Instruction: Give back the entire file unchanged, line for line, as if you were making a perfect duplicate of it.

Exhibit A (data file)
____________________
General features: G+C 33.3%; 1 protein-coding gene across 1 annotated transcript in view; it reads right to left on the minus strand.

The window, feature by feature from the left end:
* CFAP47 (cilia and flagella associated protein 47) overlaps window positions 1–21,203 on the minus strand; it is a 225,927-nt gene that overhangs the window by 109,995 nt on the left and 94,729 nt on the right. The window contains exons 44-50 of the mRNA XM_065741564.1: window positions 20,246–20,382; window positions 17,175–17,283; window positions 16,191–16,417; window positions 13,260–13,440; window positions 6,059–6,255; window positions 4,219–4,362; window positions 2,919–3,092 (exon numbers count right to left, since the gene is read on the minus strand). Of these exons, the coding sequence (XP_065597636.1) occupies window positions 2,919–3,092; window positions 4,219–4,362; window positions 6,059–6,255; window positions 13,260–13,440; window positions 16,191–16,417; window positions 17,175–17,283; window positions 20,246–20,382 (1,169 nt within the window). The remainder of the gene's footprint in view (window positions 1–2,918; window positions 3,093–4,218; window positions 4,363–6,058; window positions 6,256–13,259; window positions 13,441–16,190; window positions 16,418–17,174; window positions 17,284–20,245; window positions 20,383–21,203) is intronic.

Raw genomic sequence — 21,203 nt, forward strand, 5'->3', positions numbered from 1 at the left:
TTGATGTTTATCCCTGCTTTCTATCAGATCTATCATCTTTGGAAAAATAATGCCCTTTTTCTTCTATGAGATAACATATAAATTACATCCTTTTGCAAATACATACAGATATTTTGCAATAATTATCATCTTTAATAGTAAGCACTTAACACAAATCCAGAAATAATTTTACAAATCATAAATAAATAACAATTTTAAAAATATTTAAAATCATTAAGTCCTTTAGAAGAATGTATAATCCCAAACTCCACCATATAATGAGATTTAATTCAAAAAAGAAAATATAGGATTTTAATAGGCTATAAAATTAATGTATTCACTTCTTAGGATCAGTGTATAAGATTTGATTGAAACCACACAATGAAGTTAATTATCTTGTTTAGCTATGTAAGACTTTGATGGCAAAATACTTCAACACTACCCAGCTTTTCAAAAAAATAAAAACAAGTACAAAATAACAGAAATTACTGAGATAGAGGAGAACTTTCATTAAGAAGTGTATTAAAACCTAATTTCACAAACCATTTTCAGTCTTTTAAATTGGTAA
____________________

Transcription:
General features: G+C 33.3%; 1 protein-coding gene across 1 annotated transcript in view; it reads right to left on the minus strand.

The window, feature by feature from the left end:
* CFAP47 (cilia and flagella associated protein 47) overlaps window positions 1–21,203 on the minus strand; it is a 225,927-nt gene that overhangs the window by 109,995 nt on the left and 94,729 nt on the right. The window contains exons 44-50 of the mRNA XM_065741564.1: window positions 20,246–20,382; window positions 17,175–17,283; window positions 16,191–16,417; window positions 13,260–13,440; window positions 6,059–6,255; window positions 4,219–4,362; window positions 2,919–3,092 (exon numbers count right to left, since the gene is read on the minus strand). Of these exons, the coding sequence (XP_065597636.1) occupies window positions 2,919–3,092; window positions 4,219–4,362; window positions 6,059–6,255; window positions 13,260–13,440; window positions 16,191–16,417; window positions 17,175–17,283; window positions 20,246–20,382 (1,169 nt within the window). The remainder of the gene's footprint in view (window positions 1–2,918; window positions 3,093–4,218; window positions 4,363–6,058; window positions 6,256–13,259; window positions 13,441–16,190; window positions 16,418–17,174; window positions 17,284–20,245; window positions 20,383–21,203) is intronic.

Raw genomic sequence — 21,203 nt, forward strand, 5'->3', positions numbered from 1 at the left:
TTGATGTTTATCCCTGCTTTCTATCAGATCTATCATCTTTGGAAAAATAATGCCCTTTTTCTTCTATGAGATAACATATAAATTACATCCTTTTGCAAATACATACAGATATTTTGCAATAATTATCATCTTTAATAGTAAGCACTTAACACAAATCCAGAAATAATTTTACAAATCATAAATAAATAACAATTTTAAAAATATTTAAAATCATTAAGTCCTTTAGAAGAATGTATAATCCCAAACTCCACCATATAATGAGATTTAATTCAAAAAAGAAAATATAGGATTTTAATAGGCTATAAAATTAATGTATTCACTTCTTAGGATCAGTGTATAAGATTTGATTGAAACCACACAATGAAGTTAATTATCTTGTTTAGCTATGTAAGACTTTGATGGCAAAATACTTCAACACTACCCAGCTTTTCAAAAAAATAAAAACAAGTACAAAATAACAGAAATTACTGAGATAGAGGAGAACTTTCATTAAGAAGTGTATTAAAACCTAATTTCACAAACCATTTTCAGTCTTTTAAATTGGTAA